Check 21 will lead to dramatic changes in the payments industry by encouraging banks to reduce the amount of paper in the banking system. Instead of paper checks, banks will exchange electronic images. However, check fraud can still occur if you do not take simple steps to mitigate the risk.
The Association of Certified Fraud Examiners' Report to the Nation found that fraud and abuse cost U.S. organizations more than $400 billion annually. The report also found the most costly abuses occurred in organizations with fewer than 100 employees. Increased affordability of personal computers, laser printers, color copiers and scanners enable criminals to easily perpetuate check fraud.
Losses not only include the amount of the fraudulent check(s), but also administrative time and paperwork, considerable aggravation and worry, and the cost of any efforts to recover lost funds. A single incident of check fraud is likely to cost a business more than the basic fraud prevention measures that could help avoid it.
Recent changes to the law make it extremely important for a company to actively protect itself against check fraud. Businesses now share responsibility for preventing fraud. For example, if checks are stolen from a company and cashed, the company may have to absorb the loss.
Businesses that can demonstrate actions have been taken to prevent fraud are better protected against liability in loss disputes.
There are several steps you can take to lessen the risk of fraud. Here are a few.
* Know your employees. The Report to the Nation found that the average organization loses about 6 percent of total annual revenue to fraud and abuse committed by its own employees. Regular open communication between managers and employees about how fraudulent activities can be prevented can significantly reduce losses from check fraud.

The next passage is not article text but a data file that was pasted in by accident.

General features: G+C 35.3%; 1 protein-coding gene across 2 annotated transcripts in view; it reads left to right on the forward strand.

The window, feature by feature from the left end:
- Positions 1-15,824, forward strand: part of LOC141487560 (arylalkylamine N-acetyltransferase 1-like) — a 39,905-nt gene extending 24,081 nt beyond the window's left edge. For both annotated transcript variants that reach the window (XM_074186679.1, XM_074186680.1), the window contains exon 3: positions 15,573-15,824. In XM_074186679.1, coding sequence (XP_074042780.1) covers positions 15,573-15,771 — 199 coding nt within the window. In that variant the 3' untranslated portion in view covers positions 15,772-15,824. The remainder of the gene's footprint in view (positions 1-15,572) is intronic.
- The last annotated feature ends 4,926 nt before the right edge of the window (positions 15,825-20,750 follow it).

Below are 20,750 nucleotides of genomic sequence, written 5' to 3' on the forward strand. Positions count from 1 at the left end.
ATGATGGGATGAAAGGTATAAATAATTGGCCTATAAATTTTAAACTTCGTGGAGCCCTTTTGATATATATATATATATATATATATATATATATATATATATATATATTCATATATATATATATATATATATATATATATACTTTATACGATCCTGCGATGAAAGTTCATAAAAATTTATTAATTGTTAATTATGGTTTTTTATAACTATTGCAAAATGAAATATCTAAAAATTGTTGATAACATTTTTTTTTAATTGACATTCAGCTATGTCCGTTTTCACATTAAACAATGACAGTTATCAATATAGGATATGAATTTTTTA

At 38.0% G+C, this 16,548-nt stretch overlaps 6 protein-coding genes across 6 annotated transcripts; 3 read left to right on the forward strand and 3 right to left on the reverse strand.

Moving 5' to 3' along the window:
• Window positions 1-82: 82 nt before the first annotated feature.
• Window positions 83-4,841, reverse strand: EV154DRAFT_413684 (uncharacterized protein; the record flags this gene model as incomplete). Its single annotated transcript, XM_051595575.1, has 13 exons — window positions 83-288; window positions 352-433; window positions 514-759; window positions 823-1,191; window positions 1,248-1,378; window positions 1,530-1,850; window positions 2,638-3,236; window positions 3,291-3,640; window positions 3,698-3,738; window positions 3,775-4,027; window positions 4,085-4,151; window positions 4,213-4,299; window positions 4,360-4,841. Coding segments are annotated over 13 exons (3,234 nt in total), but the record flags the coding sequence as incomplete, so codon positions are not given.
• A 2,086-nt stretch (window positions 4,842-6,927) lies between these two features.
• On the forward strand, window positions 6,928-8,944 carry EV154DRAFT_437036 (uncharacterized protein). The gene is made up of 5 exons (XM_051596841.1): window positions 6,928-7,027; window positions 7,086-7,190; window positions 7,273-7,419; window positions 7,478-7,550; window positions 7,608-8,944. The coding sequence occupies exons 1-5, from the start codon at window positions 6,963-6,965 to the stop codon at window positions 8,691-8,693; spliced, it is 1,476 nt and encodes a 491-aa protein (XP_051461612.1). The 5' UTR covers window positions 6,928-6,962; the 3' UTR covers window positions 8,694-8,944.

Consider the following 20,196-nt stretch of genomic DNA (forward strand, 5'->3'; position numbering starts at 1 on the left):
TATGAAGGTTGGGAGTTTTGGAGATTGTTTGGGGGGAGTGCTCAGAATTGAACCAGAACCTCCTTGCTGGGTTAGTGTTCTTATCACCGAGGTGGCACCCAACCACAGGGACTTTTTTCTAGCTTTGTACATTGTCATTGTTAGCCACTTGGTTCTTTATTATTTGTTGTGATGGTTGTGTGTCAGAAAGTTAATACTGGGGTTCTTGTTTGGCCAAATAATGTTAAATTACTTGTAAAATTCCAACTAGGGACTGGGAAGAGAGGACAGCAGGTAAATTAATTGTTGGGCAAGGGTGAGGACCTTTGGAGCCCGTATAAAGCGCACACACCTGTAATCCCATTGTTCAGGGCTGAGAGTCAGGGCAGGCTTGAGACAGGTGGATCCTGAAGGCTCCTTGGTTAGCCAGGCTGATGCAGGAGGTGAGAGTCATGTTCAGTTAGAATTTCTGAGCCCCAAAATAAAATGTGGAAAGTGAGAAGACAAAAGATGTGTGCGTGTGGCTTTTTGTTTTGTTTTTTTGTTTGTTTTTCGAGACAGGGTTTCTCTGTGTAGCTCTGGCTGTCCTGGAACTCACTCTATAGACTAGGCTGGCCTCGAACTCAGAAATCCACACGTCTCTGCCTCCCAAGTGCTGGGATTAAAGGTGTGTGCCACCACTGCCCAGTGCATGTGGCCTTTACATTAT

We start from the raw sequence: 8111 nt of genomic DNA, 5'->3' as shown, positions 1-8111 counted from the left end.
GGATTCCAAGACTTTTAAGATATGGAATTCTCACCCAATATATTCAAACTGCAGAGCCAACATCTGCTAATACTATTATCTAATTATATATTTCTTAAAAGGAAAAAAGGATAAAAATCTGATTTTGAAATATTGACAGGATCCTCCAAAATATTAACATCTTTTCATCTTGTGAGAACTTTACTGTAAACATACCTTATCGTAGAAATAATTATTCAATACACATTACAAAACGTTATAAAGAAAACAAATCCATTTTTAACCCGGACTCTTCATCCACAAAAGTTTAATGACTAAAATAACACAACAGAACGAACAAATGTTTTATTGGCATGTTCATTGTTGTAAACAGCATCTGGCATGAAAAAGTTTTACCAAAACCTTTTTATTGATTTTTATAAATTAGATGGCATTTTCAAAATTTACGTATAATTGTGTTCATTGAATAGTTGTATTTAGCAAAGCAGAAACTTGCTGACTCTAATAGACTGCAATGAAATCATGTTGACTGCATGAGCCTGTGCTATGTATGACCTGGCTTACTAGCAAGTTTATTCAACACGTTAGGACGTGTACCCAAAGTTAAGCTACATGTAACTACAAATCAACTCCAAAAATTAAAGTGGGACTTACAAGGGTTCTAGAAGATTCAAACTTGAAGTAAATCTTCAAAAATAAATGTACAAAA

* Maintain a secure location for all checks, deposit slips and monthly bank statements, and restrict who has access to them.
* Find a reputable check printer that offers security features such as a basic watermark. Do not use generic blank check stock, which can be duplicated easily by fraud artists. Your financial institution can recommend trusted vendors.
Check 21 will make it even more important to have the proper type of checks printed to enhance the electronic image of the check you will receive from the bank.
* Ensure strong internal accounting controls are in place. Separate check writing and reconciliation responsibilities so that one person does not have access to the entire process.
* Reconcile your bank accounts each month. If a discrepancy is discovered long after the check was issued, your company could be liable for the loss. Talk to your banker about how you will receive your check and account information, since eventually paper checks will not be part of the reconciliation process due to Check 21.
* Set dollar limits on checks, and require more than one signature on high-dollar checks.
* Watch for checks made out to cash or checks that are cashed out of sequence, which could indicate there are renumbered, counterfeit checks.
* Shred documents that contain account numbers or other sensitive financial information.
There are also fraud prevention steps you can take through a partnership with your bank. Positive Pay is an automated service that monitors checks written and detects unusual or unauthorized activity. The bank reports any suspicious or unauthorized items to the business customer, who determines if a check should be paid. Historically available to larger organizations, Positive Pay is now also available to small businesses through online banking programs.
Consider direct deposit. Direct deposit of payroll will lessen the possibility of an employee losing a paycheck that can later be used to craft a counterfeit check, and will reduce the number of checks issued by your company. And direct deposit is much more cost-effective than issuing payroll checks.
Prevention is a small business owner's best weapon against fraud. Understanding the impact of Check 21, taking simple steps and investing in a few effective tools to fight fraud will pay big dividends in the long run. Ryan Burgess is Vice President of Corporate Treasury Management and Public Funds for Fifth Third Bank. Reach him at (614) 744-7583 or firstname.lastname@example.org.